Made by Nature, Proven by Science: DIY Tips to Stop Zika-Spreading Mosquitoes
By: Rita Stadler
With the local transmission of Zika in the United States, mosquito control and prevention is more important than ever. Protecting your family from pests doesn’t mean you have to bring harmful chemicals into your home. We’ve sorted out the DIY tactics and natural remedies to better inform you with what works, what doesn’t, and how you can get rid of mosquitoes naturally.
Remember The 3 D’s To Protect Yourself From Mosquitoes
The American Mosquito Control Association recommends three key ways you can protect yourself from mosquitoes and the diseases they spread:
- Drain: Mosquito eggs can only hatch in standing water. If there’s no water, there will be fewer mosquitoes. Eggs hatch in 7-10 days, so make sure to change water in pet dishes, bird baths, and kiddie pools frequently. Don’t overlook small puddles either, mosquitoes can hatch eggs in as little water as is held in a bottle cap!
- Dress: Covering your skin can mean less mosquito bites, so wear long sleeves and pants whenever possible. Light colors are less attractive to mosquitoes and will help you stay cool and comfortable.
- Defend: The CDC recommends choosing an insect repellent that has been registered with the EPA. These repellents have been studied and tested to ensure safety and efficacy. Look for bug spray with one of the following active ingredients:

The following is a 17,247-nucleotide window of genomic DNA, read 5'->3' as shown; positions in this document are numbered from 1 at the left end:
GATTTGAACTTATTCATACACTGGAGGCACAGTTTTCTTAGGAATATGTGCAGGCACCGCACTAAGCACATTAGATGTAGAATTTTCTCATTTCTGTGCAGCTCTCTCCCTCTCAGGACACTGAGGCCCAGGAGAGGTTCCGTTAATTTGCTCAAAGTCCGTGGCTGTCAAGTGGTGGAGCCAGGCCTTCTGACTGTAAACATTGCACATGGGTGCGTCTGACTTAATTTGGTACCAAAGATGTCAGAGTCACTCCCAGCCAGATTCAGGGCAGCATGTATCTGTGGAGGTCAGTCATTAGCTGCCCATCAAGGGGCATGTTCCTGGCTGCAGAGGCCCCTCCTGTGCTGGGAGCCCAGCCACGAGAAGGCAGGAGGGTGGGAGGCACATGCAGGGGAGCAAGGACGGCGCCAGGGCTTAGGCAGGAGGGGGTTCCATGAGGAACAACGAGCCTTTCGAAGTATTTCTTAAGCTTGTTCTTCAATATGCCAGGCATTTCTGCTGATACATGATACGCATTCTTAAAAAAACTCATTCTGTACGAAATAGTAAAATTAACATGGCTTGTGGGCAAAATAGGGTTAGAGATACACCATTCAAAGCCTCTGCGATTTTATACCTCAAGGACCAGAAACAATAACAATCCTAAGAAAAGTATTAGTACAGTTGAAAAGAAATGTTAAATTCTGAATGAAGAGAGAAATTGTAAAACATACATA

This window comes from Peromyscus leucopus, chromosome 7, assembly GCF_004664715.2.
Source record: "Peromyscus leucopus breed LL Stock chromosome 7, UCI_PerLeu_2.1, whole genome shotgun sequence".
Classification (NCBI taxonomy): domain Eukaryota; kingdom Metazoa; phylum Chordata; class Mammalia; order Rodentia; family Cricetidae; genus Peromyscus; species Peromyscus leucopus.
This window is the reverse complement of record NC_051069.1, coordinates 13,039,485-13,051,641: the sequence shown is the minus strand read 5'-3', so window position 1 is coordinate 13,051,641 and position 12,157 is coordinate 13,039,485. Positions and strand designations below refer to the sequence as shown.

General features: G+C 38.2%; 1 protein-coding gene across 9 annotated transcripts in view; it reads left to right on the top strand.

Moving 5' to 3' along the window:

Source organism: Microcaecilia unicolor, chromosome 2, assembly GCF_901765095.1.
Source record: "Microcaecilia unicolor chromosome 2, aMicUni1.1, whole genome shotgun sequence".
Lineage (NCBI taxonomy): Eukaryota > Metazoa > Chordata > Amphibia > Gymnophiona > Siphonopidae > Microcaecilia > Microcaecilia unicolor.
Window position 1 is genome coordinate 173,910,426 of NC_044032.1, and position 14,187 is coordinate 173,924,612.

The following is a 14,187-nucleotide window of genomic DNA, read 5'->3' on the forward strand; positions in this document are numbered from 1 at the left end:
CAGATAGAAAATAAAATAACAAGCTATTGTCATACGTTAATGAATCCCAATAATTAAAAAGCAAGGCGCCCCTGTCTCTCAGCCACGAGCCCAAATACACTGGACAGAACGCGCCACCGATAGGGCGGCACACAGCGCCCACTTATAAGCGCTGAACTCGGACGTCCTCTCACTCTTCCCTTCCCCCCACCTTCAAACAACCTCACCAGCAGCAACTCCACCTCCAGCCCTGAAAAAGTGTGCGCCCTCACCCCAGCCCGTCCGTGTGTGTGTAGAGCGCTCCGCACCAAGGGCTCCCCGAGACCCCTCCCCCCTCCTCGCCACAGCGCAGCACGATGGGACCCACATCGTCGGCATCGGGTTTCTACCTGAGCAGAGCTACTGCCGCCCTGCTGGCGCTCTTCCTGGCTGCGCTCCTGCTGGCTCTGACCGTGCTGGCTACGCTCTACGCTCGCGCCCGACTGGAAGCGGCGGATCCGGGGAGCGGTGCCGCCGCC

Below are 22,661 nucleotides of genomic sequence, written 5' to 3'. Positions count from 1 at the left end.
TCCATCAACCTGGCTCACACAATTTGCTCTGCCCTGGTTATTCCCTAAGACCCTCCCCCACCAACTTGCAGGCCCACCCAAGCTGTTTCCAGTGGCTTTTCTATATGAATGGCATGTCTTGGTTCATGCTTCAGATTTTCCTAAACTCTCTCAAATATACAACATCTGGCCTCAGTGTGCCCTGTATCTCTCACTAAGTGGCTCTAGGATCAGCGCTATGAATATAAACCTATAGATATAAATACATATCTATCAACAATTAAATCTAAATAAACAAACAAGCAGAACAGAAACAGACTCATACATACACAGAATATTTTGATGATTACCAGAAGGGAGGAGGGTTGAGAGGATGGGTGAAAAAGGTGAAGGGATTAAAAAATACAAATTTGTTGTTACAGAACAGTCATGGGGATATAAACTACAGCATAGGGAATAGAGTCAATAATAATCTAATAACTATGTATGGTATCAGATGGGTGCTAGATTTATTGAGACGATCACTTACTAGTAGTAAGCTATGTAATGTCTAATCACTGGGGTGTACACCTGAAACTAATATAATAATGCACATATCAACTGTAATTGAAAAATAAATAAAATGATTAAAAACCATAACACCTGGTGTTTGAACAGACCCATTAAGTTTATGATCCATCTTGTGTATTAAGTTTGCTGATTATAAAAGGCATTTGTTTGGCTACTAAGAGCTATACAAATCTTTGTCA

- Oil of Lemon Eucalyptus
Stay Away® Mosquitoes is a skin-friendly insect repellent providing up to 14 hours of protection.
Make A Stink To Get Rid Of Mosquitoes
Mosquitoes ‘hunt’ their next meal using their sense of smell. They can detect the carbon dioxide people exhale, and use it to zero in on their target. Citronella candles or torches work by obscuring the C02 you create while breathing, but they are only effective if there is little to no wind and you are close to the source.
While they can feed on both people and animals, mosquitoes avoid chickens. The reason mosquitoes don’t like chickens and their accompanying odor is still being studied, however, the effect has been proven. If you have the opportunity to raise backyard chickens, you may enjoy fewer mosquitoes along with fresh eggs!
Some fragrant plants and herbs have been found effective, but results have been inconsistent. There’s no harm in incorporating rose-scented geraniums, lemon balm, basil, lemon thyme, and lemongrass into your yard or garden, but don’t rely on these plants alone to prevent mosquitoes.
Similarly, go ahead and indulge in a little aromatherapy by rubbing richly scented body oils on your skin. Herbal scents like mint, rosemary, lavender and eucalyptus are unpleasant to mosquitoes. Just remember that as the fragrance wears off over time, the mosquitoes will be attracted to you once again.
You may also enjoy spending a little more time by the fire. The smoke from burning wood, especially fragrant varieties like pine, will send mosquitoes searching for a breath of fresh air.
Keep these tips in mind as you savor the last days of summer, and take comfort knowing that the most natural form of mosquito control will kick in as soon as the seasons change!